Based on the chart above, I strove to achieve a poster that was declarative and simplified a concept. The reason why was because the poster is meant to sell the consultancy company’s services, by educating clients and simplifying the concept of legacy planning into 3 basic strategies.

The use of a visual metaphor to integrate the information into a singular image would be important to drive home the importance of legacy planning. On top of that, the poster also needs to drive home the big picture framework / process of legacy planning.

First, I came up with the logo for the consultancy firm. This look a while as I looked for a metaphor that was suitable to convey boldness and wealth. I did toy with the idea of using an umbrella / tree but that turned out to be too esoteric.

I finally rested on this design as I felt it best conveys the boldness and wealth of the consultancy group giving tax, legal and advisory services. Another consideration was the target consumer; which eventually will be upper middle to upper class.

Logo: By using a lion masthead moulded into a Chinese infinity symbol, it is a suitable metaphor to convey the longevity and steadfastness of our brand.

Color: The yellow denotes gold and the colour of wealth and vitality while the earthly brown denotes our hardnosed practicality and trustworthiness.

This is the first poster that I came up with, based on a 4 column grid with the use of Futura as a preferred typeface.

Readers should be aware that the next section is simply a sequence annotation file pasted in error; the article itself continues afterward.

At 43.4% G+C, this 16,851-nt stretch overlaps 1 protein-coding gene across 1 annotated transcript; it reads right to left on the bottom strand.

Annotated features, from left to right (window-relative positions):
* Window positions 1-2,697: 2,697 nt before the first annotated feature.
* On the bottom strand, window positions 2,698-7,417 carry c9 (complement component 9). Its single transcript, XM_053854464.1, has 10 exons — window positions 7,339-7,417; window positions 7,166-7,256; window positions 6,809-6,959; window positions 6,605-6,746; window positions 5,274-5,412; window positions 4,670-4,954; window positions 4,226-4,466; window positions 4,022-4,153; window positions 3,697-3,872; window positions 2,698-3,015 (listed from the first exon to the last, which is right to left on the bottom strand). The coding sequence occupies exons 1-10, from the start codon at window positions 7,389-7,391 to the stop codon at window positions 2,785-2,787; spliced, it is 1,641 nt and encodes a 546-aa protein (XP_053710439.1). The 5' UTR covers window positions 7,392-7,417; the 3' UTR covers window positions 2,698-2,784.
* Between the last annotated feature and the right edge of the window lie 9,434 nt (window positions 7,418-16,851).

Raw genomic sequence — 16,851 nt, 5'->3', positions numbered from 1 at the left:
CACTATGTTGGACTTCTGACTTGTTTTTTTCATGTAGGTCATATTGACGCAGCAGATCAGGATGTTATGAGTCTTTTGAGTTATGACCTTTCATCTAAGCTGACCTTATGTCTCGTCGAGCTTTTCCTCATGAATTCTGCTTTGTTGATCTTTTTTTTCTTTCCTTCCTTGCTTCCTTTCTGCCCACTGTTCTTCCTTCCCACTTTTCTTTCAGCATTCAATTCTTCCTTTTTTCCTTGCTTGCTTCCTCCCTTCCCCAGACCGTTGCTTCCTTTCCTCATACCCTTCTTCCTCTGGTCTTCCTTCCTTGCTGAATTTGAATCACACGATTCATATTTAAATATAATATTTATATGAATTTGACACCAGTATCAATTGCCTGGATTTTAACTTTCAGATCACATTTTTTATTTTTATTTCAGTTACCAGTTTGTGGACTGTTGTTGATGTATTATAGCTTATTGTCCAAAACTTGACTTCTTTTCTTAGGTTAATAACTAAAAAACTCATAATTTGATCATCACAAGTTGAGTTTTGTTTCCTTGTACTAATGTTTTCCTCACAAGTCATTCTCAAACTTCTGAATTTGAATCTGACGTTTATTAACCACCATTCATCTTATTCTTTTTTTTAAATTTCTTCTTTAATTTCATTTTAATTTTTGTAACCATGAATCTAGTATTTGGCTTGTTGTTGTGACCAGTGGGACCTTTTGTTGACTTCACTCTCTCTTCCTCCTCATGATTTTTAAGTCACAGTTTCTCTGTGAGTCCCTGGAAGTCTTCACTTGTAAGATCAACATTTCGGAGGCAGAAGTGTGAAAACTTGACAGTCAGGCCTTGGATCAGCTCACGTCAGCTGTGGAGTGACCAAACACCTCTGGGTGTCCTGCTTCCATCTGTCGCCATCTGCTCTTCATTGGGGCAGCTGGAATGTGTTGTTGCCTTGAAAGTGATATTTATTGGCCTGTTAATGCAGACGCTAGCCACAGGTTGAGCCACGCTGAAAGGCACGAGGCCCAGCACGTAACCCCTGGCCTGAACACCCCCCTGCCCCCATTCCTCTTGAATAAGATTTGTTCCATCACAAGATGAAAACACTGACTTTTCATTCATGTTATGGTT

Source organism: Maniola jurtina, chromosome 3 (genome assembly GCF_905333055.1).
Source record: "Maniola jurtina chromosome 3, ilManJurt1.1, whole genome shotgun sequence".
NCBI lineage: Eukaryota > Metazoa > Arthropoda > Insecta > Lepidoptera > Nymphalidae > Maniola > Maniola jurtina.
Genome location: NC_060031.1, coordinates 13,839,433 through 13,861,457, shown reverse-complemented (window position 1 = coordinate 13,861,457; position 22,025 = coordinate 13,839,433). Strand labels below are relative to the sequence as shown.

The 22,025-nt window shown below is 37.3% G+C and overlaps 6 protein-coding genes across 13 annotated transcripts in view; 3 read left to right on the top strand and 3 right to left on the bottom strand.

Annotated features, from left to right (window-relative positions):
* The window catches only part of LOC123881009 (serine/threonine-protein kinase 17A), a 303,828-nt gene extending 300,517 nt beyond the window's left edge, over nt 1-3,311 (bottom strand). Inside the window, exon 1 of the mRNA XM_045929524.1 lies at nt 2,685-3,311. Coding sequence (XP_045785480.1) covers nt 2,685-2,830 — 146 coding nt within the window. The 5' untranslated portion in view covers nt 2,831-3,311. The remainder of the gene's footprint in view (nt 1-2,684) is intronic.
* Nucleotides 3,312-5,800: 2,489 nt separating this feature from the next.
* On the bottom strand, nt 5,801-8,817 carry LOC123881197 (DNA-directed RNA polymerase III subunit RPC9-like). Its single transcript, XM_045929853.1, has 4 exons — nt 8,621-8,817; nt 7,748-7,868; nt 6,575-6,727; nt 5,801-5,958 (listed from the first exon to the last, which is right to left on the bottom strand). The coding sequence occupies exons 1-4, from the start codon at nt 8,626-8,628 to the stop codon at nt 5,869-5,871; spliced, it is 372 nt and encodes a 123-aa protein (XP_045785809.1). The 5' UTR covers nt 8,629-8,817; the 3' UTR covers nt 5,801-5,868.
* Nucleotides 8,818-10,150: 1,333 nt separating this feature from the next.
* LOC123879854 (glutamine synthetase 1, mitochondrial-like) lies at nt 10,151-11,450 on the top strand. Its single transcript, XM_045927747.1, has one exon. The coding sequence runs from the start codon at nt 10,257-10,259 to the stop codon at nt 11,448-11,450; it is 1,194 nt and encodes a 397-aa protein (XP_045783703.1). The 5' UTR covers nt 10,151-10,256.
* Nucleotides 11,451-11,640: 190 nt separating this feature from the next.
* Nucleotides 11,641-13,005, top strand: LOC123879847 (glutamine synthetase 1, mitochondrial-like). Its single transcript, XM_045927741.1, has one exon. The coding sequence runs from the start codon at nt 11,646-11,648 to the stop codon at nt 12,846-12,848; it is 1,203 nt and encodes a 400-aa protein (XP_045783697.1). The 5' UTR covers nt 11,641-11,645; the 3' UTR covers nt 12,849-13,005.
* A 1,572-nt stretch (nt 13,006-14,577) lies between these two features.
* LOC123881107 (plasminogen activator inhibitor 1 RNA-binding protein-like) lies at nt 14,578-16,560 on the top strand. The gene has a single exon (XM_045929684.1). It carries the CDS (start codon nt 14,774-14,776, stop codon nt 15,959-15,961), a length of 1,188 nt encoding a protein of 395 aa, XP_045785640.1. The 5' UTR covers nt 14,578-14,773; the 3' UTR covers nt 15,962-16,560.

During the initial critique, some of the comments that I received were that the titlehead was too small to be visible from afar and more could be done to integrate the information and the artwork. The use of italics and regular font was a bit haphazard as well. The NOW VS 2050 was a bit confusing as it seemed to some that the coffee got bigger over time, as one put it, “issit upsize?

Overall, the first draft had a lack of dynamism that made it feel dry. It was something I would try to overcome over successive drafts and revision of ideas.

Some of them gave the suggestion to turn the stack of Jenga blocks into gold bars. I did initially toy with the idea, creating a few gold bars via vector illustration, but I soon realised even with a Jenga tower with gold bars, it still lacked the human factor; it felt too stiff.

Thus, I explored the idea of walking the tightrope towards the Jenga tower and using that as a metaphor for the timeline of one’s life, and what would happen if left unplanned.